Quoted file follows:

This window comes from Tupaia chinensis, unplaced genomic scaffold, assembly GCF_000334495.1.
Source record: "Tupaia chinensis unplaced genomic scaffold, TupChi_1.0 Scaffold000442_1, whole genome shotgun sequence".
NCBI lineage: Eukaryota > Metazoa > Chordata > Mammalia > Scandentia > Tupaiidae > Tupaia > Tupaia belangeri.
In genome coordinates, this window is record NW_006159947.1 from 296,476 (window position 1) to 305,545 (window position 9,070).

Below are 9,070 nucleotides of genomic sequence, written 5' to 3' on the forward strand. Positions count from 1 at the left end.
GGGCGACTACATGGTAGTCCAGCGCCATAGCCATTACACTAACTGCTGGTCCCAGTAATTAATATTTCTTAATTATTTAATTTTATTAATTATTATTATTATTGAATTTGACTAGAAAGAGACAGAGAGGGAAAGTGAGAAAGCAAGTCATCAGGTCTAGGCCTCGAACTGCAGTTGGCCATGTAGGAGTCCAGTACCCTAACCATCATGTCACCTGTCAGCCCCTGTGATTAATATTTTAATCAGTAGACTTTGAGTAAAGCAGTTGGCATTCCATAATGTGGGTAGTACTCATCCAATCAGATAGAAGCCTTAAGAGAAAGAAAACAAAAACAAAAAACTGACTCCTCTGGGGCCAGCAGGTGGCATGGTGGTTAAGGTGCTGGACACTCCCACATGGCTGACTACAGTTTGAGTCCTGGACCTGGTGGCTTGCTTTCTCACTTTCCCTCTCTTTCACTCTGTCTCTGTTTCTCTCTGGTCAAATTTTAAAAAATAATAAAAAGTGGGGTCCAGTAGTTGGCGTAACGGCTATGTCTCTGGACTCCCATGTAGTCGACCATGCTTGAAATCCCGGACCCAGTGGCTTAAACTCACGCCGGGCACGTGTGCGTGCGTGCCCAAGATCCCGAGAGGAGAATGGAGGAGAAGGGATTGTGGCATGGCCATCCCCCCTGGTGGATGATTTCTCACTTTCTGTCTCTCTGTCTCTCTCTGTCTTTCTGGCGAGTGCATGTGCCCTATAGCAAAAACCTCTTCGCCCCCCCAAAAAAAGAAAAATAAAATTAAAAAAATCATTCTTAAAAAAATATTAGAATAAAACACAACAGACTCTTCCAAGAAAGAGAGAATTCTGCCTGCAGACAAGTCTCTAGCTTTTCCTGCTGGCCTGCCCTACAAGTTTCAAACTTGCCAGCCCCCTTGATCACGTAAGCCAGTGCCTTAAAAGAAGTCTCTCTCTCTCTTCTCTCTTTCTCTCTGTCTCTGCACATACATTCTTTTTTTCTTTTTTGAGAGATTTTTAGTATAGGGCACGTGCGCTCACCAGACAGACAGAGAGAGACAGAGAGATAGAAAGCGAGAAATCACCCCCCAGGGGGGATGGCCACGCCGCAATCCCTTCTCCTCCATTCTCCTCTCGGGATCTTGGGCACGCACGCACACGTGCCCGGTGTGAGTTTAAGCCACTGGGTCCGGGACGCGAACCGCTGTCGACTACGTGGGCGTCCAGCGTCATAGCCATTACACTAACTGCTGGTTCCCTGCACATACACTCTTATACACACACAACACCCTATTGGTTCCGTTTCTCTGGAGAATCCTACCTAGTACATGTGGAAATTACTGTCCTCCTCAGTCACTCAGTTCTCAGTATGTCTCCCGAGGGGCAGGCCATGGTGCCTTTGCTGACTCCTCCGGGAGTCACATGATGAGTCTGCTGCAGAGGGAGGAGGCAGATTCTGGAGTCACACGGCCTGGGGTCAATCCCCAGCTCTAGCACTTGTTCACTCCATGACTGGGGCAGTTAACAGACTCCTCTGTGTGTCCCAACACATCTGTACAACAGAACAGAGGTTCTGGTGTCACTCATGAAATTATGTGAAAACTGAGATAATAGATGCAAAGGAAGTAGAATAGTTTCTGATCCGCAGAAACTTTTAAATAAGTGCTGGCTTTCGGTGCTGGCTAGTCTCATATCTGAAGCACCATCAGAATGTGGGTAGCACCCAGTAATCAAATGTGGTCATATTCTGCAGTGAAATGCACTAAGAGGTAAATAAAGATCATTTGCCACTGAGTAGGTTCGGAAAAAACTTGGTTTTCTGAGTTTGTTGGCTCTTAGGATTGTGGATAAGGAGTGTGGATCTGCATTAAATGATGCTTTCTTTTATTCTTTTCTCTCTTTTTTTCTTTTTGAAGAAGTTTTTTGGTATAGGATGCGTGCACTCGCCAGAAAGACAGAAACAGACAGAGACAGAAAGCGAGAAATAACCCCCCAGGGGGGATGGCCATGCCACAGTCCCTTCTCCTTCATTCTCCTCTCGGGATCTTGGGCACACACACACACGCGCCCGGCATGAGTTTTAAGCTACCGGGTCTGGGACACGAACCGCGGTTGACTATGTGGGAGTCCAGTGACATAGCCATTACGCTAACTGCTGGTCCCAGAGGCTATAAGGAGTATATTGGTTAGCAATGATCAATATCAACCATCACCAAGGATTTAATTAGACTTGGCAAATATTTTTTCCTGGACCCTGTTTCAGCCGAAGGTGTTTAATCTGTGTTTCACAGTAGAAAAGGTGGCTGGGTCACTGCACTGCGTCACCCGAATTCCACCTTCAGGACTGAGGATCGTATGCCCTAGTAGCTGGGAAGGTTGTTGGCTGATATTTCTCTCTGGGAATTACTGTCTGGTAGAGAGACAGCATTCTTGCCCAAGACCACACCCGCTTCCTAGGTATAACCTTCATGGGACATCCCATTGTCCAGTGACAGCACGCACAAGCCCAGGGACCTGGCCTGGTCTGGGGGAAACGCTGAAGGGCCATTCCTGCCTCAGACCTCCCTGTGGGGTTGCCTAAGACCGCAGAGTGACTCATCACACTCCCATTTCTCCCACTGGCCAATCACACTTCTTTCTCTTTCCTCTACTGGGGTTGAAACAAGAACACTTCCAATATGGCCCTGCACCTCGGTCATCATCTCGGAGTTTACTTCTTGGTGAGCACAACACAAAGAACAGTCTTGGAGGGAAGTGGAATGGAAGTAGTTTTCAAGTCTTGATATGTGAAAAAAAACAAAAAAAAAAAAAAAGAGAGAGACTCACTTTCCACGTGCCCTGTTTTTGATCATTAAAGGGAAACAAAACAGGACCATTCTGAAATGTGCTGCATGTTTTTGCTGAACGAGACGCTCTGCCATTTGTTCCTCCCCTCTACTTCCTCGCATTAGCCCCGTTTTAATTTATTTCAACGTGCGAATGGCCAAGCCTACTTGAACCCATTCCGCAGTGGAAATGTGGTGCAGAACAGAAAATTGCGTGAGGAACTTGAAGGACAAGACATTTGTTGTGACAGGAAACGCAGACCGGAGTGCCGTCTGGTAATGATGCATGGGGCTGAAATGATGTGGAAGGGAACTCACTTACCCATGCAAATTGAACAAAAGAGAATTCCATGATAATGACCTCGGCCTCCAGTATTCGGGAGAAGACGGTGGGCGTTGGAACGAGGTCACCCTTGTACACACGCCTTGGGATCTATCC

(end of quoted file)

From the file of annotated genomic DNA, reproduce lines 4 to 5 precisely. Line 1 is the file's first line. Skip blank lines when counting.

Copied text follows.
In genome coordinates, this window is record NW_006159947.1 from 296,476 (window position 1) to 305,545 (window position 9,070).

Below are 9,070 nucleotides of genomic sequence, written 5' to 3' on the forward strand. Positions count from 1 at the left end.